The Role of the U.S. in Latin America and Elsewhere

The term "terrorism," in practice, means the terrorism that THEY carry out against US. And the U.S. is not alone in this practice - it is probably close to universal. Cuba is certainly not alone in being treated this way. There is very rich literature documenting the practice generally.... Even the orders of the World Court calling on the U.S. to terminate its "unlawful use of force" (i.e., international terrorism, or maybe even aggression) against Nicaragua, and the supporting Security Council resolution (vetoed by the US), are unknown [in the U.S.], and if brought up, dismissed as proof that the Court is "anti-American" and irrelevant. The Cuban case is unusual because it is so clear, certainly since JFK ordered his staff to launch "the terrors of the earth" against Cuba....
--Noam Chomsky, September, 2002

To understand the politics of Cuba, it is necessary to understand the role of the US in Latin America and elsewhere. By examining the history of the US aggression and intervention, we can see clearly the motives that have driven its foreign policy and what it is capable of given the motive and opportunity. It will then be easy to see why the Cuban people must take what seem to us to be extraordinary measures to counter this threat. For them, it is truly a matter of life and death. Recent developments -- shifts in popular opinion in the US, etc. -- are the basis for some optimism that Cuba/US relations may soon improve. Cubans must, however, exercise extreme caution if they are not to meet a fate similar to that of the former USSR, Yugoslavia and others. As William Blum states in the introduction to his recent essay, US Aggression and Intervention, in The Guardian (CPA),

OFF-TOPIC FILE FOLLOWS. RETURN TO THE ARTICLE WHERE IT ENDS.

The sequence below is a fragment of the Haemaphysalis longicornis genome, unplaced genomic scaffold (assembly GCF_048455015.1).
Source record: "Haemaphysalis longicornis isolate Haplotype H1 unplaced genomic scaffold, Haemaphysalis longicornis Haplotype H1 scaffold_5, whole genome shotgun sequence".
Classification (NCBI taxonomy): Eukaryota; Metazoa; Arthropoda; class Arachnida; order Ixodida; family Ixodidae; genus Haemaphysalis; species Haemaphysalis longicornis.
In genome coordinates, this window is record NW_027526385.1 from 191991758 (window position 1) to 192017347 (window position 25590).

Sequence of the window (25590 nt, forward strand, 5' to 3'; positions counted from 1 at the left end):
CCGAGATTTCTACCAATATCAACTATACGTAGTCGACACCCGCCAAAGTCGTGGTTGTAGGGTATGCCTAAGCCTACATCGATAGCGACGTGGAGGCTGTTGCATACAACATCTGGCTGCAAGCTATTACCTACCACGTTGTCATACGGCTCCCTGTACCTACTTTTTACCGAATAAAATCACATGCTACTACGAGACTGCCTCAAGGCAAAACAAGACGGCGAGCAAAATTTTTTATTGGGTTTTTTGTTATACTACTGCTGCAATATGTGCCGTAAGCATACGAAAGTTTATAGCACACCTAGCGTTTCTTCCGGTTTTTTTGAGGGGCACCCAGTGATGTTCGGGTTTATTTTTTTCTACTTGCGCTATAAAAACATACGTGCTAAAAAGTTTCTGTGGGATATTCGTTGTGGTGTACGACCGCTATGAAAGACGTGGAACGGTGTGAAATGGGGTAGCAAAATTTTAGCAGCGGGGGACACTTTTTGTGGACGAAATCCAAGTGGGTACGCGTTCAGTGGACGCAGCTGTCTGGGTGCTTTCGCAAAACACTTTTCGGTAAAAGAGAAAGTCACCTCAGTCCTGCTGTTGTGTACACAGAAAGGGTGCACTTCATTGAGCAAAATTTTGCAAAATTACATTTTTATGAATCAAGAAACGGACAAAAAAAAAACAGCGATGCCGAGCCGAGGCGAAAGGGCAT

The engine of American foreign policy has been fueled not by a devotion to any kind of morality, but by the necessity to serve other imperatives:

In his essay, he briefly describes no less than 70 extremely serious interventions by the US around the world. (For detailed accounts and a full set of references, see Blum's "Killing Hope: CIA and US military interventions since World War II" – see excerpts at his web site.)

Following are some examples for quick reference:


For those who think that US aggression such as we saw in Vietnam and Chile are things of the past, they need only look at the recent history of Yugoslavia and Iraq. In Yugoslavia, throughout the 1990's we see the US, its allies (primarily Helmut Kohl's Germany) and its surrogates (the IMF and World Bank), have systematically destroyed Yugoslav society and plundered its economic resources. All this inevitably lead to the collapse of civil society and war. This is well documented. Former US Attorney General, Ramsey Clark, in his "Text of the indictment for US and allied war crimes in Yugoslavia" writes:

The United States, Germany, NATO and other defendants engaged in a course of conduct beginning in, or before 1991 intended to break the Federal Republic of Yugoslavia into many parts, segregate different ethnic, religious and other groups among and within newly balkanized borders, weaken the Slav, Serb, Muslim and other populations by causing and prolonging internal violence and by direct assaults by the United States and certain NATO members.

Lenora Foerstel, in her essay "U.S. and NATO Goals in the Balkans," writes:

The wars begun by U.S. and German interests in the Balkans have not yet ended. With the aid of NATO, these two countries intend to use the Balkans as a corridor to Eurasia and to move all the way to the Caspian Sea. Equally important is their goal to build capitalist economies dependent on western aid in all of the former socialist nations.

Michel Chossudovsky, in his essay, "Dismantling Yugoslavia; Colonizing Bosnia," writes: